Rep. Paul Ryan told David Gregory on this Sunday's Meet the Press that he wasn't concerned about Republicans over playing their hand on the issue of contraception and women's health while discussing some of Rick Santorum's latest remarks on the
February 19, 2012

Rep. Paul Ryan told David Gregory on this Sunday's Meet the Press that he wasn't concerned about Republicans over playing their hand on the issue of contraception and women's health while discussing some of Rick Santorum's latest remarks on the campaign trail.

Ryan told Gregory that he was instead worried that matter "might get misconstrued" and that voters were going to look at this as a matter of freedom of religion and the government over reaching and demanding that employers are mandated to pay for "everyone else's free birth control."

Rep. Chris Van Hollen did a fair job of pointing out that the Republicans were turning to wedge issues to get their base riled up because they have nothing else to run on right now and the weren't screaming about the many states that already had similar requirements for religious institutions and what services they were required to cover for their employees.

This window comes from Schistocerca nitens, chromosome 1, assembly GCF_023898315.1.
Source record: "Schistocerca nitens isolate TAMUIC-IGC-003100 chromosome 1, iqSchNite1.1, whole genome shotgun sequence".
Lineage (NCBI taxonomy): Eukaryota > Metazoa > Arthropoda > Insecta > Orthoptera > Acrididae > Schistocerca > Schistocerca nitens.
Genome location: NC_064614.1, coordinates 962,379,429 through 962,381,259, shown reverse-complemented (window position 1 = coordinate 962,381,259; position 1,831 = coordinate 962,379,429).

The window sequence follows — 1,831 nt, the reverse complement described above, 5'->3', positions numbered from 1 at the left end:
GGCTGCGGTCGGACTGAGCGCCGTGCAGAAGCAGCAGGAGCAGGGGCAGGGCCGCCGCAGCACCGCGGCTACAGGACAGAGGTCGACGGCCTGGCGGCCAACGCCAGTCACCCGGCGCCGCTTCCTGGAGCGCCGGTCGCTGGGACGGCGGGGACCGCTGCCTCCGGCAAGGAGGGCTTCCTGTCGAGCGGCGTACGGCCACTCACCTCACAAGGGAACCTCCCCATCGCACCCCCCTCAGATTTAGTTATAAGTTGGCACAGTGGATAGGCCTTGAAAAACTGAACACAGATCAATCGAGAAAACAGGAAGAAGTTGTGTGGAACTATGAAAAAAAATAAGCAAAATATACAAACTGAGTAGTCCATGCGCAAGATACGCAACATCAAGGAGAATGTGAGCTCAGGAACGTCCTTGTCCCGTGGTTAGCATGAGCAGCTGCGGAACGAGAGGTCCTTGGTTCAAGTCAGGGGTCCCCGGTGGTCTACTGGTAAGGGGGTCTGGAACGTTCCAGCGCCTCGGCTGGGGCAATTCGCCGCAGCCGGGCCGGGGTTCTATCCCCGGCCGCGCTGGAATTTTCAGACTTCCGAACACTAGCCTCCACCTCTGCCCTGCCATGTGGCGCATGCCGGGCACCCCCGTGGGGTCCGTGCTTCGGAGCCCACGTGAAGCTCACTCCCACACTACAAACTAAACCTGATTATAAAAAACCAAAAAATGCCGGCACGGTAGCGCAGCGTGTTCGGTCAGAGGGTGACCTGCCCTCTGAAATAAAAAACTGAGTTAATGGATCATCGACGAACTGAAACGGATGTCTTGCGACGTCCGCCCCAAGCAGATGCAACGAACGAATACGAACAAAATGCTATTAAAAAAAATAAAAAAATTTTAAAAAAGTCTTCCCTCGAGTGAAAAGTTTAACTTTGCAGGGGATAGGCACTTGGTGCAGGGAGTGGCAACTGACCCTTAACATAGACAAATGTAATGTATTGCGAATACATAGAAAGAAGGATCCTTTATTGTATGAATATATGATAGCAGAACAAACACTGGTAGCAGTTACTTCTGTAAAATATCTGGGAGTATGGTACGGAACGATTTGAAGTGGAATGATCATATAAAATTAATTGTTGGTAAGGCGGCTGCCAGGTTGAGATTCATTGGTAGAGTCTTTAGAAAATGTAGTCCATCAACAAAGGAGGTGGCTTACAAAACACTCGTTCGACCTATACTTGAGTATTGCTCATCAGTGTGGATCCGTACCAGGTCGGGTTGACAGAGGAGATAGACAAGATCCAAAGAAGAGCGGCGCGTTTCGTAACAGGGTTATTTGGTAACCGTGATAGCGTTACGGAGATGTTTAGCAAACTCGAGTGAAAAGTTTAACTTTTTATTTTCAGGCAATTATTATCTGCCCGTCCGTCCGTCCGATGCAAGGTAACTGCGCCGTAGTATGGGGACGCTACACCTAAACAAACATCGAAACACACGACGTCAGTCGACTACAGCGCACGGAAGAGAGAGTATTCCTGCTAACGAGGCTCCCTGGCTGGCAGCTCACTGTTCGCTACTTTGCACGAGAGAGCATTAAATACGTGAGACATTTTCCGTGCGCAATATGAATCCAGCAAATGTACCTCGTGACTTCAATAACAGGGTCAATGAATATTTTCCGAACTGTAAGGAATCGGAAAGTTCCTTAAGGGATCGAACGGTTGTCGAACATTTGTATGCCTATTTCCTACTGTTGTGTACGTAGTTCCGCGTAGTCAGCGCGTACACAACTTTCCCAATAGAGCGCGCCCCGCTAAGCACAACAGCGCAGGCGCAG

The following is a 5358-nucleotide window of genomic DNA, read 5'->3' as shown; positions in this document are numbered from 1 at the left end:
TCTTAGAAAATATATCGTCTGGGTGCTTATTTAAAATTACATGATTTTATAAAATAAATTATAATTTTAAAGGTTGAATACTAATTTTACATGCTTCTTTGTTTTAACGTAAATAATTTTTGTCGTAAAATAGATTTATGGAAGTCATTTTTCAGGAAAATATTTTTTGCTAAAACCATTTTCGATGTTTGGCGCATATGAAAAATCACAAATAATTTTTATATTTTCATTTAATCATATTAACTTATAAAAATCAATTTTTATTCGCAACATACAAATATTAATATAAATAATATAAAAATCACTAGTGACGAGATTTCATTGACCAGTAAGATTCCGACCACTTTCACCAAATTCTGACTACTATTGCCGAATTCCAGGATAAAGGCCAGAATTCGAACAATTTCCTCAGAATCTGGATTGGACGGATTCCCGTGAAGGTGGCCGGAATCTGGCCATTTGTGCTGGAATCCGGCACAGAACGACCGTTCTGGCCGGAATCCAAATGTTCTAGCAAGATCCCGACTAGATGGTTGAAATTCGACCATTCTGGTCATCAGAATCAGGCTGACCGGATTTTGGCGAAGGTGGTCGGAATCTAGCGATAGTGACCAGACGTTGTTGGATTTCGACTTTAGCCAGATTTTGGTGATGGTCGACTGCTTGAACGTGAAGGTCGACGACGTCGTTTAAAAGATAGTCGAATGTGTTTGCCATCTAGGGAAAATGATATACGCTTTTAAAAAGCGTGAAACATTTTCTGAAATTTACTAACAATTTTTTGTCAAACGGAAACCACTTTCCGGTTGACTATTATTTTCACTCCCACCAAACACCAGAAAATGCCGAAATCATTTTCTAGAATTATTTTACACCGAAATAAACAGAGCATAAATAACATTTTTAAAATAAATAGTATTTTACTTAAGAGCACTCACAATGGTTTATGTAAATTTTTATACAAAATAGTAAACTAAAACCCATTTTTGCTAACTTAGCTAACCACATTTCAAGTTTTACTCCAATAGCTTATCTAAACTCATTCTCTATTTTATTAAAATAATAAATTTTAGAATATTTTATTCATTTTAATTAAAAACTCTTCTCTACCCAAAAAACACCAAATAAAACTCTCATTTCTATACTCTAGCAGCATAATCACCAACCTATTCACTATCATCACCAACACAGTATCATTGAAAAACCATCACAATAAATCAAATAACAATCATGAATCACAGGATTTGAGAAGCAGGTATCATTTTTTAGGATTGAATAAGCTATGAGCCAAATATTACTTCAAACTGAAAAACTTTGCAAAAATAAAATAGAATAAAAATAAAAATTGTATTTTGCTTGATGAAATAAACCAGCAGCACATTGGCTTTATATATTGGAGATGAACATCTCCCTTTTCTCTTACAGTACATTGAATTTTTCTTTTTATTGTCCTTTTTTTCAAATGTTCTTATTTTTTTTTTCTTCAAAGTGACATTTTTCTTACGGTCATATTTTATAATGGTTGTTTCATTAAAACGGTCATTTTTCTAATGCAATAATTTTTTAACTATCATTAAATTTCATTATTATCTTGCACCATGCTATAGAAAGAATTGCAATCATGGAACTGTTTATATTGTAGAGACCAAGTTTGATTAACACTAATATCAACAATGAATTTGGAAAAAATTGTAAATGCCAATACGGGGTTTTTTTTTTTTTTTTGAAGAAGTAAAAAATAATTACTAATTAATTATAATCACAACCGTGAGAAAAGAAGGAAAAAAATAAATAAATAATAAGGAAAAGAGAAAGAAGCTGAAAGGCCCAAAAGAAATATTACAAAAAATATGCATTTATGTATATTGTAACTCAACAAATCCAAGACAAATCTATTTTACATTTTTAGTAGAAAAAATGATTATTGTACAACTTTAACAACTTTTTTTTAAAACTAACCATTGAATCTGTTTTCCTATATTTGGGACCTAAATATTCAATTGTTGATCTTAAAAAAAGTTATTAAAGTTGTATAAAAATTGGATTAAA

I really wish the Democrats would ask Republicans one question when they start screaming about how religious institutions ought to be allowed to discriminate against their female employees and that is just how far do they think that religious "freedom" goes with what laws they should have a right to disobey. Should they be allowed to ignore child labor laws? OSHA rules? Laws and regulations on the safety of the medications provided in their hospitals? Just where is the line drawn with these so-called "conscience clauses"?

If Paul Ryan thinks the Republicans are going to be able to frame this is an attack on religious "freedom" and defending their "freedom" to discriminate against women is some women is some winner for them, again, I say, good luck with that. You're going to need it.

And if anyone else is as tired of seeing Ryan's smug mug on the television set, you can support his opponent Rob Zerban at our Blue America page here -- Stop Paul Ryan.

Transcript below the fold.

GREGORY: So, Chairman Ryan, let me start with you. Is that what we can expect from Republicans in this campaign, is a faith-based broadside and an attack against the president's leadership?